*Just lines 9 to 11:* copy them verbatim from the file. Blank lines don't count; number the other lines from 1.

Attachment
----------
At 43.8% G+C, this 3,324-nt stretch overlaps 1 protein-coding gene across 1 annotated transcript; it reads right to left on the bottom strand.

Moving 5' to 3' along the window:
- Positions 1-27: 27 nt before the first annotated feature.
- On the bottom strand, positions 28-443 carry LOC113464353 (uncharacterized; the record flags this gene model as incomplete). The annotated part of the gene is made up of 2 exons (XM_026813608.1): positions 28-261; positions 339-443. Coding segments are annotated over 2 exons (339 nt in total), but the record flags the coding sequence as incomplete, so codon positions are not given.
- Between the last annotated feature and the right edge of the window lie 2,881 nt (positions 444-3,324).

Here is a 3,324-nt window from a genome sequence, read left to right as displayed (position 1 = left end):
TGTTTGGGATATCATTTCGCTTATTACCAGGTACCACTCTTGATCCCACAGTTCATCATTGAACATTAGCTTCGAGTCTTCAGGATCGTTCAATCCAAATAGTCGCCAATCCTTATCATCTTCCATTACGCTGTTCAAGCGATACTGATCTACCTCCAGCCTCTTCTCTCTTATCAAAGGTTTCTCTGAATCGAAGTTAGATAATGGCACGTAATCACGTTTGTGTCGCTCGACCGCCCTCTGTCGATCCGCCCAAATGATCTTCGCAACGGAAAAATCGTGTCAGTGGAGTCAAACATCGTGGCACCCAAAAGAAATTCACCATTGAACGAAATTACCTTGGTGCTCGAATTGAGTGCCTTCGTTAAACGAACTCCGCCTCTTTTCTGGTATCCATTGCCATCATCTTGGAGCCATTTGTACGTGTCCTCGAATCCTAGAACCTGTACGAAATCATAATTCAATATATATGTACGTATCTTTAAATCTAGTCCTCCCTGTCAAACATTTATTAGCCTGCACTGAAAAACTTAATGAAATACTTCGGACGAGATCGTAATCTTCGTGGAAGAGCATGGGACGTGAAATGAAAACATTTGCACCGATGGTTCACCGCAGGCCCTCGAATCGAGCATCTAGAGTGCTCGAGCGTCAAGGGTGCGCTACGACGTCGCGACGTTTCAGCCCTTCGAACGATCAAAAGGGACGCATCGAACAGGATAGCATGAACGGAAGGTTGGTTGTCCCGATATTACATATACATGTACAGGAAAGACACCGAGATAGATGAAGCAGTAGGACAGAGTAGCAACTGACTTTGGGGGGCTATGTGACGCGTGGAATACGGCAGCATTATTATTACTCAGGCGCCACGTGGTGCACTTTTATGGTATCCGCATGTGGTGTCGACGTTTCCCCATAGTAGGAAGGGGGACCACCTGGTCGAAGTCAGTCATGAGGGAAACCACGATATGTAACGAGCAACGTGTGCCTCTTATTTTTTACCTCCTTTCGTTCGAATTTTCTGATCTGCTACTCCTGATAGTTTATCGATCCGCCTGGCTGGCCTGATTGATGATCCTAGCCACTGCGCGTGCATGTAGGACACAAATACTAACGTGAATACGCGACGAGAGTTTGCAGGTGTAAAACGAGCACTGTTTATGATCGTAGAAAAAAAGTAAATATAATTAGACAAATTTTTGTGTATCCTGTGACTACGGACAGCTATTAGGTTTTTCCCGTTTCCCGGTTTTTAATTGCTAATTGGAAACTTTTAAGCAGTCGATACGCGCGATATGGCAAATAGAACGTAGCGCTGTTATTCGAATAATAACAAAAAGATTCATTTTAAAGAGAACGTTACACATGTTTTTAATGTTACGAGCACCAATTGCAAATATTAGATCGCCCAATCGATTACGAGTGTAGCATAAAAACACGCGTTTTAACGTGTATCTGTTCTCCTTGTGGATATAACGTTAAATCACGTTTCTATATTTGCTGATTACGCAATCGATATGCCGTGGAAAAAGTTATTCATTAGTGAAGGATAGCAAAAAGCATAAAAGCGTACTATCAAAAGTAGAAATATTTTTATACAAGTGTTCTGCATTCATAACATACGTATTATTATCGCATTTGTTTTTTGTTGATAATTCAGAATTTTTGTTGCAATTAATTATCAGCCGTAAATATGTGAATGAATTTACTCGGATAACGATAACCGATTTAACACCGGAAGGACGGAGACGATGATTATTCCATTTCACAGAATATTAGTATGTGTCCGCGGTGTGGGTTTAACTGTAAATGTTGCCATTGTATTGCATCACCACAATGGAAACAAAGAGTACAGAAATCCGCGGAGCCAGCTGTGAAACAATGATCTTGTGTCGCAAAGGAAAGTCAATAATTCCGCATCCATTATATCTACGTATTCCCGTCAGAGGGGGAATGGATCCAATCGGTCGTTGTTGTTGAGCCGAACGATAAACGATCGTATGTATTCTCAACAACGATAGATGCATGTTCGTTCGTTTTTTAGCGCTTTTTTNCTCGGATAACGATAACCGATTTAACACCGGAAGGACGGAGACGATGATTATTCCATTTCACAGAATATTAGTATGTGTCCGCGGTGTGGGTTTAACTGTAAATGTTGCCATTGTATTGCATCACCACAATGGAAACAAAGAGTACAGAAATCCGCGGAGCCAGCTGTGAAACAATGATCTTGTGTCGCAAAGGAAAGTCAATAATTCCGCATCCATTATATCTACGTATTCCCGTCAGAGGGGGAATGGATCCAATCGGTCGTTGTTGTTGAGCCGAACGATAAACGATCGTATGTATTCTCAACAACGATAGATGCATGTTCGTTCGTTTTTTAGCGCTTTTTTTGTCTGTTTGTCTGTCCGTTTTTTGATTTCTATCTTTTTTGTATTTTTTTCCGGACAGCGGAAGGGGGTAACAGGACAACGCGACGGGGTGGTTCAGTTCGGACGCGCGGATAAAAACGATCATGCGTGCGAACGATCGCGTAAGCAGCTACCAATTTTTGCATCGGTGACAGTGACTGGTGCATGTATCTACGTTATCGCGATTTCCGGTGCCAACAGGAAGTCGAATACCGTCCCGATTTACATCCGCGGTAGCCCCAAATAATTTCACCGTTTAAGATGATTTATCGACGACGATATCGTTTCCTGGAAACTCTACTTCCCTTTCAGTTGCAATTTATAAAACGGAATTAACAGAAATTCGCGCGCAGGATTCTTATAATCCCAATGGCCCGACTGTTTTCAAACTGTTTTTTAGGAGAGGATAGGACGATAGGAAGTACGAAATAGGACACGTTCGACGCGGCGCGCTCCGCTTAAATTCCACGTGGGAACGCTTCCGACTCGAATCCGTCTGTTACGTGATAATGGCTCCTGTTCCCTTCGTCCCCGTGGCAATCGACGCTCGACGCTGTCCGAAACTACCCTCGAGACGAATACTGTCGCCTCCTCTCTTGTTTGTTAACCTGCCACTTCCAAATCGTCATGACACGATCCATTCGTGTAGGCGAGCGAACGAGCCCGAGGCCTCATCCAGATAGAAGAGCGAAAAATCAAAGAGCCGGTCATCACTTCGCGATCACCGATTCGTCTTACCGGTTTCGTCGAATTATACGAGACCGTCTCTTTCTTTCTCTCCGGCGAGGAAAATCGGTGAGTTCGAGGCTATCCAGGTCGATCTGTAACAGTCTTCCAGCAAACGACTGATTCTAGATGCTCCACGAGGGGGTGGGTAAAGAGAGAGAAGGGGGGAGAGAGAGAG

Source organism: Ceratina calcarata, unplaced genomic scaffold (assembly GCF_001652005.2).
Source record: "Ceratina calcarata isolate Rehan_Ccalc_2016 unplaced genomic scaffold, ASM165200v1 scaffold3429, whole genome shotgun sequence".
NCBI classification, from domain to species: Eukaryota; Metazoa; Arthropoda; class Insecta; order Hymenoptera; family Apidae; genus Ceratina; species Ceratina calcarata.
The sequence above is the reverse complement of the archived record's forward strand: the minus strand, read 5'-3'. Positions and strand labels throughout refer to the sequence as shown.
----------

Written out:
Source record: "Ceratina calcarata isolate Rehan_Ccalc_2016 unplaced genomic scaffold, ASM165200v1 scaffold3429, whole genome shotgun sequence".
NCBI classification, from domain to species: Eukaryota; Metazoa; Arthropoda; class Insecta; order Hymenoptera; family Apidae; genus Ceratina; species Ceratina calcarata.
The sequence above is the reverse complement of the archived record's forward strand: the minus strand, read 5'-3'. Positions and strand labels throughout refer to the sequence as shown.